The manufacturing engineering group at The Boeing Co. was a perfect host to the first annual OMAC Integration Symposium sponsored by the Open Modular Architecture Control, or OMAC, Users Group. The Nov. 28-29 event was held at the Future of Flight facility at Boeing, in Everett, Wash. One of the highlights was a tour of the assembly building where the new Boeing 787 Dreamliner aircraft is assembled. The group also saw the 777 assembly line and part of the 767 line.
The Symposium title was "Bridging the Gap between the Discrete and Process Industries." Perhaps the closest presentation on that topic came from Dan Seger, co-chair of the Instrumentation, Systems and Automation Society’s ISA SP88.05 committee and a principal engineer at Rockwell Automation Inc. His presentation was a clear and informative picture of how the committee has taken the work reflected in the ISA88 batch process standard and expanded it to be generic enough to encompass discrete (machine) automation, as well as process and batch.
ISA88 part 5 is known as Make2Pack or more formally, Modular Concepts for Automated Systems. The focus of work was on standard states and names for equipment modules and control modules. Another objective was to push object-oriented programming. The draft document is out to the full committee for review, with the committee vote expected in mid-2008 and ISA adoption as a standard hoped for before the end of the year.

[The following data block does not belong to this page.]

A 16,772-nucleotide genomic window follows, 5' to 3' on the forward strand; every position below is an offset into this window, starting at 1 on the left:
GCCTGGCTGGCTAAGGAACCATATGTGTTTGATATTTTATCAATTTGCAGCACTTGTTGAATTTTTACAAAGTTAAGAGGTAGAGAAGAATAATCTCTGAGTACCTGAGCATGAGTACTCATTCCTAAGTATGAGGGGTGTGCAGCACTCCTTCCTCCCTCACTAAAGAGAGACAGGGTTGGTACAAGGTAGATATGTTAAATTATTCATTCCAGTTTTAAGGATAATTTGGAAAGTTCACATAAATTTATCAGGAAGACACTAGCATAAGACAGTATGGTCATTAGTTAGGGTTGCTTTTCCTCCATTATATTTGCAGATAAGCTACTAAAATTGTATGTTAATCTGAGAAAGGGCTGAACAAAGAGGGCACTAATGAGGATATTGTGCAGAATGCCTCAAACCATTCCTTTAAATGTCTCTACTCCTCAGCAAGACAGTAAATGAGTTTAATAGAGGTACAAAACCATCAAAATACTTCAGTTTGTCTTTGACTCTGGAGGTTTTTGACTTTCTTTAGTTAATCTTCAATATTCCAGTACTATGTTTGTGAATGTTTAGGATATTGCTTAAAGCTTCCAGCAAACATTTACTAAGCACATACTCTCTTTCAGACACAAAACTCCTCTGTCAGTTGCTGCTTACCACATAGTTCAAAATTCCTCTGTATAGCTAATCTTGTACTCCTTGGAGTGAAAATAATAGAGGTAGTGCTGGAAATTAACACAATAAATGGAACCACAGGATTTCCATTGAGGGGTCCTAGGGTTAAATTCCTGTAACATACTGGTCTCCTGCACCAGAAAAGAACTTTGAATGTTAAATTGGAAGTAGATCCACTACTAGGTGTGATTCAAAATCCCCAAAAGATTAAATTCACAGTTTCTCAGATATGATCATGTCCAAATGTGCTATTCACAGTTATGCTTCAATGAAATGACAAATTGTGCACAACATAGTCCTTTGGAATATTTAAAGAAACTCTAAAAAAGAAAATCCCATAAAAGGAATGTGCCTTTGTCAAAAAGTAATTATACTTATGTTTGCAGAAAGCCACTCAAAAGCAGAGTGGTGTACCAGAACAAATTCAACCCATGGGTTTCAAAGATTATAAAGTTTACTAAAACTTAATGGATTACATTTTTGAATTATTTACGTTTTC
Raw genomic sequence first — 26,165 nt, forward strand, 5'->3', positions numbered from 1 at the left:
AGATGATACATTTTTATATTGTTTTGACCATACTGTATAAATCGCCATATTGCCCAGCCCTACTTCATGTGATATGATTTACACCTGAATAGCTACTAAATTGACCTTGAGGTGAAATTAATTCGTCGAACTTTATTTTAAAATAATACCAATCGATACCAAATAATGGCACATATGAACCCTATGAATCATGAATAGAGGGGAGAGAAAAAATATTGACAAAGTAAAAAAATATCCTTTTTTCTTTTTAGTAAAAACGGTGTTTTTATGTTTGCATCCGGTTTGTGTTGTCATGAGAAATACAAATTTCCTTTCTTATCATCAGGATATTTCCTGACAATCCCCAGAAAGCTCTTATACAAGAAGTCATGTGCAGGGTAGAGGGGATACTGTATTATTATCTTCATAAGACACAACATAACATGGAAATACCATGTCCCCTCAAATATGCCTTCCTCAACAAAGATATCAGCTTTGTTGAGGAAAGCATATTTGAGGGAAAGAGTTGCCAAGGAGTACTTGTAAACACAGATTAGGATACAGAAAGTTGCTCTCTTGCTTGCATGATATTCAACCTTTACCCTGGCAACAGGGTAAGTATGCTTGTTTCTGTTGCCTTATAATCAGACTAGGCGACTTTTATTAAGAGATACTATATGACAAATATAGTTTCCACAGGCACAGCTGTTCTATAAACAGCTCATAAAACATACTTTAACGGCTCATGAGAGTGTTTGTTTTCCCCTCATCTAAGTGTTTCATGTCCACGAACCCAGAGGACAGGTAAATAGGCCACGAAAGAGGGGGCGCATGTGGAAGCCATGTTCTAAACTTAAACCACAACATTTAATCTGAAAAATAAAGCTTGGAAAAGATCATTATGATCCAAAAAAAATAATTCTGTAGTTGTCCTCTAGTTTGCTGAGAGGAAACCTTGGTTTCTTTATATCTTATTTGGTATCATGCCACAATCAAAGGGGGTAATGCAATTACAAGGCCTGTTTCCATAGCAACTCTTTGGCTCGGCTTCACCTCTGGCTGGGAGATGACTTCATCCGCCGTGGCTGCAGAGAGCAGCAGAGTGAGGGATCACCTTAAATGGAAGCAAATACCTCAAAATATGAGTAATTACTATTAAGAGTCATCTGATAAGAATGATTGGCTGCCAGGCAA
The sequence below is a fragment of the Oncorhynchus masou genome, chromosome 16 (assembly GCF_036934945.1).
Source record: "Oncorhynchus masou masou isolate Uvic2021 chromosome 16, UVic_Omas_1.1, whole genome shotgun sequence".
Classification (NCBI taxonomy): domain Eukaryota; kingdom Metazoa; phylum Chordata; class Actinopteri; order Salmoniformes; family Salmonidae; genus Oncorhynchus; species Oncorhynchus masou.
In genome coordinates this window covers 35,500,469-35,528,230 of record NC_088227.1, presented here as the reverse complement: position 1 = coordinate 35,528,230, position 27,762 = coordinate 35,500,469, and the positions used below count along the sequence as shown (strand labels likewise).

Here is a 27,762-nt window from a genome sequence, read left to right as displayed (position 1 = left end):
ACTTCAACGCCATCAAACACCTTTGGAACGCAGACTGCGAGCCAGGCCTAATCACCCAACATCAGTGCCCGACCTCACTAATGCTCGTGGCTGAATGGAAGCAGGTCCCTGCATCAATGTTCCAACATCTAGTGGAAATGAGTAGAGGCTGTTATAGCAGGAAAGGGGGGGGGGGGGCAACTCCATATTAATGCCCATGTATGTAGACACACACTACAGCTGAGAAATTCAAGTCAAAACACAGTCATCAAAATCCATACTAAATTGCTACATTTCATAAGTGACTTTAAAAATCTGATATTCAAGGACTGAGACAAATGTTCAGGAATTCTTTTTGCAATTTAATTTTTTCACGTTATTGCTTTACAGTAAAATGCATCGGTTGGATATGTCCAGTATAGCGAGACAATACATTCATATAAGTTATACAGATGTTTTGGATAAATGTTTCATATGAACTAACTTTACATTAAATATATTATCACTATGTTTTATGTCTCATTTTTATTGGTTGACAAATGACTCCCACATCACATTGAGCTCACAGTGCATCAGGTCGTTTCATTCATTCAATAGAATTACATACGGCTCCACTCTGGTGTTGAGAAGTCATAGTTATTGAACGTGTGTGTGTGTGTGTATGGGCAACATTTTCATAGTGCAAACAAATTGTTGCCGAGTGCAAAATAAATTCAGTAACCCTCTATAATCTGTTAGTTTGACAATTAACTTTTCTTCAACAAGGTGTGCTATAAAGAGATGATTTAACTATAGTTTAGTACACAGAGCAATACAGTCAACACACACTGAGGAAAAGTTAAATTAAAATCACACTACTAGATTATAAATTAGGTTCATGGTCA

The significance of this work is that technology providers will feel comfortable building in templates and tools to help original equipment manufacturers (OEMs) and other designers adopt the principles when this is a finished standard.
A clear end-user view of standardization came in a presentation by Rob Aleksa, an engineer with Procter & Gamble's corporate engineering group. Here are a couple of his arguments. If someone has designed something already, why should everyone have to reinvent it every time? Answer--develop standards to capture best practices. He also stated, "If you build on standards, then you have more time to innovate."
P&G wants standard definitions of machine states, object-oriented programming and code that is encapsulated and placed in libraries. When asked about how P&G implements the strategy, Aleksa responded, “You can't just spring the concepts on an OEM in mid-project. Engineers work with technology providers to educate OEMs on the value that standards adoption has for them.”
Boeing's David Odendahl, in a presentation titled "Swimming Upstream with Your Friends," talked specifically about the company's adoption process of the STEP-NC standards (for STandard for the Exchange of Product model-Numerical Controller, a programming interface for NC controls). His points about how to get projects moving were instructive. Develop friends, avoid jargon, develop an effective "elevator pitch," get past the gatekeeper and be positive were his important points, but just as important was his passionate attitude.
Decide the future
An important part of the gathering got attendees involved in thinking about the future of OMAC. Boeing's Steve Olds explained, and then led a "roadmapping" session where attendees thought about needs, solutions and products that OMAC could work on in the future. The ideas were compiled and sorted out. The group spent most of final day’s afternoon prioritizing them. The new OMAC board now has its work cut out in determining how to implement the ideas. The next OMAC Symposium will be next November at Okuma in North Carolina.